Pain and disability

The mean level of elbow pain (VAS) experienced by LE participants during testing of elbow flexion and extension was 8.1 and 7.6 mm, respectively. No correlation was found between pain levels experienced during testing and maximal elbow strength. Pain intensity (VAS) over the preceding week and injury duration did not correlate significantly with any strength measures. There was a weak correlation for PRTEE (pain and disability) ratings with PFG (Srho: −0.356, p=0.000), elbow flexion (Srho: −0.217, p=0.008) and extension (Srho: −0.224, p=0.006).


Evidence of elbow flexor and extensor strength deficits

Our study is the first to document that people with LE exhibit significant deficits of elbow flexor and extensor muscle strength in comparison with healthy controls. These findings are consistent with those from other studies of wrist, forearm,2 3 and shoulder2 muscle strength in LE participants. However, the deficit that we found at the elbow is modest (ie, 6.54 N for elbow extension and 11.26 N for elbow flexion) and appear less at the elbow than at the shoulder or wrist. A previous study of 32 LE and healthy control participants reported average deficits of 25–35% for grip strength, wrist and shoulder strength.2

Notably in our study, the dominant arm was affected in the majority (72.7%) of LE participants, such that comparison between sides was found to underestimate elbow extensor deficits and fail to detect elbow flexor deficits due to a loss of dominance bias in the affected arm. Other authors have similarly described a loss of normal dominance-related differences in the LE population.2 7 The implications of our findings are that when clinically assessing an individuals' elbow strength, comparison between sides is likely to underestimate or miss true deficits. Failure to return increased dominant arm strength levels to an athlete following injury may represent incomplete rehabilitation. Based on evidence of weakness at multiple upper limb segments, we recommend strengthening the whole upper limb in rehabilitation of LE, in conjunction with exercises to improve grip capacity.

Mechanisms underlying elbow weakness

It is interesting to speculate on the mechanisms underlying these findings. Decreased maximal knee extension strength following experimentally induced extensor muscle pain has been found to be attributed to central mechanisms.24 In our study, pain scores during elbow strength testing were low and not correlated with elbow strength measures, suggesting that pain inhibition is less likely to be the cause of observed weakness. Fear of movement (re)injury and pain may also limit performance during maximal muscle testing. Patients with more pain may consciously or unconsciously anticipate an increase in pain and protect themselves by performing submaximally. Study of patients with low back pain found those who reported increased psychological distress and a higher level of current pain showed increased inhibition of muscle activity, leading to submaximal performance.25 Disuse or physical deconditioning may be either a cause or a result of LE, regardless of which might provide a perpetuating factor for chronicity. Altered use of the affected arm as a result of elbow pain could account for disuse-related changes found throughout the whole upper limb.

We found elbow and grip strength to be negatively correlated with the PRTEE scale, that is, greater weakness was evident in LE participants with greater pain and disability. However, the size of these associations were weak, indicating that little of the variation in a patient's pain and disability scores could be explained by elbow and grip strength. This may reflect the complexity of ways in which motor function interacts with and reflects pain and disability. Based on previous findings of moderate correlations between PFG and pain and function scores (VAS),15 it appears that PFG remains the recommended measure for establishing the severity of LE and being sensitive to changes in the condition.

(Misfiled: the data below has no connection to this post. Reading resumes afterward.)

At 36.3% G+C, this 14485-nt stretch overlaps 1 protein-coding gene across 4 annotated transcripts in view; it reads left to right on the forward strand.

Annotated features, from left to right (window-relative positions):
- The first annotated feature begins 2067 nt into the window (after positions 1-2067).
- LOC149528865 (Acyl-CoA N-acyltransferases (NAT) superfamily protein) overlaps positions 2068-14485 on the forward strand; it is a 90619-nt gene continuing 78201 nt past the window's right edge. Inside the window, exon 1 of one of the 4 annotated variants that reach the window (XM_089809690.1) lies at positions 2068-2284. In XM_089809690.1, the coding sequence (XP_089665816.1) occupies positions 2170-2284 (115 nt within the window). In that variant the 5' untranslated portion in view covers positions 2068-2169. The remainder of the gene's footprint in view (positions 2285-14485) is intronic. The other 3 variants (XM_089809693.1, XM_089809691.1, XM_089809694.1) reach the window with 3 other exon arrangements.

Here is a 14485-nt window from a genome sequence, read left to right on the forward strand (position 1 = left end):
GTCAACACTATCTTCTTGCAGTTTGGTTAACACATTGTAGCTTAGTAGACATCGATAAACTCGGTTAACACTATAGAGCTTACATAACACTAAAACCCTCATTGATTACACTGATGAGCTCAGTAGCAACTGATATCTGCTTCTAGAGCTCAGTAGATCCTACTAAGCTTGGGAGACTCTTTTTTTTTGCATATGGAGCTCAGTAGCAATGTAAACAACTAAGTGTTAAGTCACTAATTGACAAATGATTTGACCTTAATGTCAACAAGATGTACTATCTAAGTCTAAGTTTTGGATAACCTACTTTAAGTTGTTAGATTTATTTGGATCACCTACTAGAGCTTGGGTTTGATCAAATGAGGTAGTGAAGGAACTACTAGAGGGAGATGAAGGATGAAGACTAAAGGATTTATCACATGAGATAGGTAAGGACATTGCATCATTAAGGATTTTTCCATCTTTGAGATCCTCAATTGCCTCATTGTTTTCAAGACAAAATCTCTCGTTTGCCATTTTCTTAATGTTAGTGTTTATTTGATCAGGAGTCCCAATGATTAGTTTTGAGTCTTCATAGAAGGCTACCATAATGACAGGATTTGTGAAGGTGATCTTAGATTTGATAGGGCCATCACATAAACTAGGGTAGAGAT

Additional considerations

Several aspects of this study ought to be considered when interpreting the findings. As this study represents a large cross-sectional study, no information on a causal relationship between strength impairment and LE can be made. Further research is needed to determine the relevance of elbow strength deficits in terms of recovery and return to full sporting function and the effect of exercise interventions or mechanotherapy on upper limb muscle strength and tendon healing.26 We evaluated a clinically relevant method of testing maximum voluntary muscle strength at the elbow. It is important to understand that this likely assesses only one aspect of motor function and further study is required in order to fully understand the motor deficits in LE. Future research may wish to control for whether a muscle is indeed fully contracting during the test by superimposition of an electrical stimulus, a technique known as twitch interpolation.27

What is already known on this topic

  • Patients with LE exhibit weakness at the shoulder, wrist and hand.

  • Greater strength is found on the dominant than non-dominant shoulder, elbow, wrist and hand of healthy participants.

  • LE affects the dominant arm in the majority of cases.

What this study adds

  • Patients with unilateral LE demonstrate significant deficits of elbow flexor and extensor muscle strength in comparison with healthy controls.

  • Comparison between sides is likely to underestimate the size of the deficits, particularly of elbow flexion.

  • Evaluation and rehabilitation of upper limb muscle strength deficits beyond grip strength should be considered in the management of LE.


Deficits of maximal isometric elbow flexor and extensor muscle strength exist in unilateral LE compared with healthy controls. A comparison between sides in patients with LE is likely to underestimate these deficits due to normal dominance-related differences between sides. An evaluation of the elbow in conjunction with testing of the forearm and wrist may be used for performance enhancement, injury prevention and rehabilitation.


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  • Funding National Health & Medical Research Council Grant #511238.

  • Competing interests None.

  • Ethics approval This study was conducted with the approval of the NHMRC, University of Queensland.

  • Provenance and peer review Not commissioned; externally peer reviewed.